Turkish staff travel on luxury US cruise ship to return home
A cruise ship that has sailed away from the U.S. is due to arrive in Turkey later this month to bring its 36 Turkish employees back home, who have been stuck in the vessel amid the coronavirus pandemic.
Cruise lines across the world suspended their operations in the wake of the outbreak and personnel on board could not return to their countries because of travel restrictions. Since keeping personnel on board is costly, the companies decided to use their own vessels to bring staff back home.
One of those vessels is the luxury cruise ship Carnival Magic, operated by U.S-based cruise company Carnival. It departed from the U.S on May 4 with 1,600 staff on board for a long journey.
"We are at sea for seven months. In March, cruise liners stopped. When the flights were cancelled, we could not fly back home and started staying on these ships," said a Turkish worker who remained anonymous due to company rule.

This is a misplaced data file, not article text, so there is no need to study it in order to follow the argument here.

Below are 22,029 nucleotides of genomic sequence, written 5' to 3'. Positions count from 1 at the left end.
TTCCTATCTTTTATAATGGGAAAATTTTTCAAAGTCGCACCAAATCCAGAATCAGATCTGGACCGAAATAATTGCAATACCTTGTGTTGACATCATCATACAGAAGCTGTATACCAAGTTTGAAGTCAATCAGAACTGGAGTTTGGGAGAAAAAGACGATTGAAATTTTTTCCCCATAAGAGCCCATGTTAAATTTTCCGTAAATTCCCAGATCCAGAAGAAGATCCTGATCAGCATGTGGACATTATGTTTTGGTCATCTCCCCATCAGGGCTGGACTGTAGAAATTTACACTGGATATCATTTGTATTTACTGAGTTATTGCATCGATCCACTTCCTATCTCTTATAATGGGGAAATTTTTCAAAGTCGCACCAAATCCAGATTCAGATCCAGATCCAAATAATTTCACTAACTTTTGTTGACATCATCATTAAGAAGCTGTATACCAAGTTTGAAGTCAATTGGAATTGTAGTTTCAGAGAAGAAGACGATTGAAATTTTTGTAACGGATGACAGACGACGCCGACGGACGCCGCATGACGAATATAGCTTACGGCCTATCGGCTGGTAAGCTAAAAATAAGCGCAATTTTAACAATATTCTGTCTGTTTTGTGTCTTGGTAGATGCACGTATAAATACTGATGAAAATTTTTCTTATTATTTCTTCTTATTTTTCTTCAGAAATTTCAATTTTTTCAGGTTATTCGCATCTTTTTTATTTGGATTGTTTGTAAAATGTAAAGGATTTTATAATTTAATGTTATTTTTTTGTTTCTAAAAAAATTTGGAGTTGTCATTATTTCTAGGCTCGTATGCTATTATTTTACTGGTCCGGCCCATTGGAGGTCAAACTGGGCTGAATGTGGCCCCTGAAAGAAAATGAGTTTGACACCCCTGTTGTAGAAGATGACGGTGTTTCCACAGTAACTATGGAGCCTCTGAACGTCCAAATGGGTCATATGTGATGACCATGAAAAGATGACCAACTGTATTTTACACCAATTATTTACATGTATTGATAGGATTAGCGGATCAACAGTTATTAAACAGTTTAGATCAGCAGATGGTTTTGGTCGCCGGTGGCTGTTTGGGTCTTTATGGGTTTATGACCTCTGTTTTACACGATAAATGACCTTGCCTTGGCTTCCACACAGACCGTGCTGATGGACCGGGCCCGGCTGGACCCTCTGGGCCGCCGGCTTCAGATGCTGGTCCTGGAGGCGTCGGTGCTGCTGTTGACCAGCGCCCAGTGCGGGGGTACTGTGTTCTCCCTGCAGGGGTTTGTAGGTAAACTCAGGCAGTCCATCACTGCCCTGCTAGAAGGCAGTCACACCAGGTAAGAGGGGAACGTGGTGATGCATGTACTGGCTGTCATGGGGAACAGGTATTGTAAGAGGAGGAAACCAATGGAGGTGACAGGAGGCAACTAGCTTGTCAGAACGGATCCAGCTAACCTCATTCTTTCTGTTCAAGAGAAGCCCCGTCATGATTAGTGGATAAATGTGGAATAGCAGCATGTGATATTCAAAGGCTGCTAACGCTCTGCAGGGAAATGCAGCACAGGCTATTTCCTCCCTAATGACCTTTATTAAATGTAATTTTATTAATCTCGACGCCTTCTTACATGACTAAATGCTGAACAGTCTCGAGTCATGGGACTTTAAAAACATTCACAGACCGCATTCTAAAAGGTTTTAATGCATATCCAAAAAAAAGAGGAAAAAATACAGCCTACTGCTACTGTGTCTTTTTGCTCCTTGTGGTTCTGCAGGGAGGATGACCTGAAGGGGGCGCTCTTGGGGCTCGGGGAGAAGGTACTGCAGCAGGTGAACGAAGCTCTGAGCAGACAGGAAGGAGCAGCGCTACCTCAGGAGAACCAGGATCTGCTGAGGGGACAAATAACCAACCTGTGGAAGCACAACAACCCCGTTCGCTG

"The company has to pay $1,200 salary to us even if we don't work. Given that the company has more 100 liners and a minimum of 1,500 workers on each; bringing us home costs less, I guess. We are happy, we want to go home," added the same employee.
Another Turkish staff said they were told they would land in Istanbul, but it is not certain yet. "İzmir is an alternative destination," the employer said.
"Our journey started on May 4. We strictly followed the measures taken against the virus. First, we were at Level 4 category, not allowed to go out of our rooms. There was no sign of the virus, so we jumped to Level 3. We could eat at the restaurants, leave the rooms for a limited time, spend an hour at the deck. When we crossed Gibraltar, we were at Level 2. We can be at decks with social distancing," the Turkish staff said.